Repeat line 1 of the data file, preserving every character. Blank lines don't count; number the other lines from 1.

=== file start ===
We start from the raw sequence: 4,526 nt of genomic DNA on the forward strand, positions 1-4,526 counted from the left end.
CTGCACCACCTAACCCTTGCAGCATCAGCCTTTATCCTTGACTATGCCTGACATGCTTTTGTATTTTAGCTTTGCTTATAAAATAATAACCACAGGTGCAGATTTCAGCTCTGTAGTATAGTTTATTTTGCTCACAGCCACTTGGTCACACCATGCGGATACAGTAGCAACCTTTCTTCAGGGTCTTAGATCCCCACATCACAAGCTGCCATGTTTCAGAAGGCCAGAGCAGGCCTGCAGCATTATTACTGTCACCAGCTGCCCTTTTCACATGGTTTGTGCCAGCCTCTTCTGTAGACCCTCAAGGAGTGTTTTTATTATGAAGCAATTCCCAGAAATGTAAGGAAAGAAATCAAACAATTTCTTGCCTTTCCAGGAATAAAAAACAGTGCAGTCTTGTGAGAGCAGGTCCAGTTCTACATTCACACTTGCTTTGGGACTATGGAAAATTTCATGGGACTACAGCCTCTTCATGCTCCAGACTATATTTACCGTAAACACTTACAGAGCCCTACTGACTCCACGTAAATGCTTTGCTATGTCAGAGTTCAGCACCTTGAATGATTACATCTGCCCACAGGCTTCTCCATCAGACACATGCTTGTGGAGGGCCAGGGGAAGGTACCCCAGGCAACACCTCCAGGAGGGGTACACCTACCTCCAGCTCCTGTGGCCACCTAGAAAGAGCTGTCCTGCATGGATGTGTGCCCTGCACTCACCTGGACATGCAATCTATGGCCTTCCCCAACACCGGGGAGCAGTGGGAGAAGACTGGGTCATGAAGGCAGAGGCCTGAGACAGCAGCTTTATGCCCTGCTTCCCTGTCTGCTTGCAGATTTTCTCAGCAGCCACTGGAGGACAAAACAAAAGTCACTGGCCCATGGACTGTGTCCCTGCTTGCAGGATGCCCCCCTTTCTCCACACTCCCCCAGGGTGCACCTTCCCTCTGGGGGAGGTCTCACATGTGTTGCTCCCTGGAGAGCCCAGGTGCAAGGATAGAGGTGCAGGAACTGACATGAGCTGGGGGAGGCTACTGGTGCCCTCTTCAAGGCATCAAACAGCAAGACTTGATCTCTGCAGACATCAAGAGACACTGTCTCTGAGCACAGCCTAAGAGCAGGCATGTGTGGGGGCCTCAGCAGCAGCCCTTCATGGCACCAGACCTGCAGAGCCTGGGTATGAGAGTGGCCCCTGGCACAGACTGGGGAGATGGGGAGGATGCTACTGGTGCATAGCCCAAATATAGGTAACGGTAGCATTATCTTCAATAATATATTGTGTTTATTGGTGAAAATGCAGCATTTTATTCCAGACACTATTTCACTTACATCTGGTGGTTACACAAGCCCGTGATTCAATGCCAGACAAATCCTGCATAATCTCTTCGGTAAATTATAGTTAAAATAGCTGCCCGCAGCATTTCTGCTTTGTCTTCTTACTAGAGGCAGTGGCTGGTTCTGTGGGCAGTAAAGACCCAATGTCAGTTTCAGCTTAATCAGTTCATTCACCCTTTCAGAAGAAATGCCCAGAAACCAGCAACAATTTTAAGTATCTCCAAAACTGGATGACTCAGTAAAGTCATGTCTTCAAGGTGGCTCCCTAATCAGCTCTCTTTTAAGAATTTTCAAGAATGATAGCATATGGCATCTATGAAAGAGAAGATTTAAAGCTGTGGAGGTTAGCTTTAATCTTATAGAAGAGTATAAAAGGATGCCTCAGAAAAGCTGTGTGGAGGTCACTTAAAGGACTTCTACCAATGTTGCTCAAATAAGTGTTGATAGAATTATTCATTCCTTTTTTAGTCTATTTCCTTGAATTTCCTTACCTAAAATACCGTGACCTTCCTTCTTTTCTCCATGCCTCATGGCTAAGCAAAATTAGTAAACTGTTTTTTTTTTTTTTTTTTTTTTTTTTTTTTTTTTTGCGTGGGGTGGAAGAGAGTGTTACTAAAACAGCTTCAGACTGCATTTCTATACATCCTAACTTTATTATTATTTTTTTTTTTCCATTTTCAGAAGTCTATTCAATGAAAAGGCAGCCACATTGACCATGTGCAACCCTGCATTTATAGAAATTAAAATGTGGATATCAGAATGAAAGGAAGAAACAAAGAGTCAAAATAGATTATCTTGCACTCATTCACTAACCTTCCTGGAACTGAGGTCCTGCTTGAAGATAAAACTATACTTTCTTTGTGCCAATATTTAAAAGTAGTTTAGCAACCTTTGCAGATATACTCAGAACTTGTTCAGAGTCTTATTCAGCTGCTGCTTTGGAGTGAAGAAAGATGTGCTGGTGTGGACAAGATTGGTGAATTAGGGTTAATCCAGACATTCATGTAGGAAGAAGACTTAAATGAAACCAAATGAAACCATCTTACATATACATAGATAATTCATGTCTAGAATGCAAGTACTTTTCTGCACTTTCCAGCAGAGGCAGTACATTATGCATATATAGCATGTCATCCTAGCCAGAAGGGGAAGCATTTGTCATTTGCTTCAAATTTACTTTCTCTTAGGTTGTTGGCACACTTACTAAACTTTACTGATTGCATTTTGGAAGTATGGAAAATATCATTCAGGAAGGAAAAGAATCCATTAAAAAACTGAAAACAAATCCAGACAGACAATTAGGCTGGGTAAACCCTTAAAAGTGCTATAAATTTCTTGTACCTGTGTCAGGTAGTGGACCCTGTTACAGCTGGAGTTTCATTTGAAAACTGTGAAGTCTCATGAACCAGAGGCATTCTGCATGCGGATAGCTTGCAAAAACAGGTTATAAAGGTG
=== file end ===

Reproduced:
We start from the raw sequence: 4,526 nt of genomic DNA on the forward strand, positions 1-4,526 counted from the left end.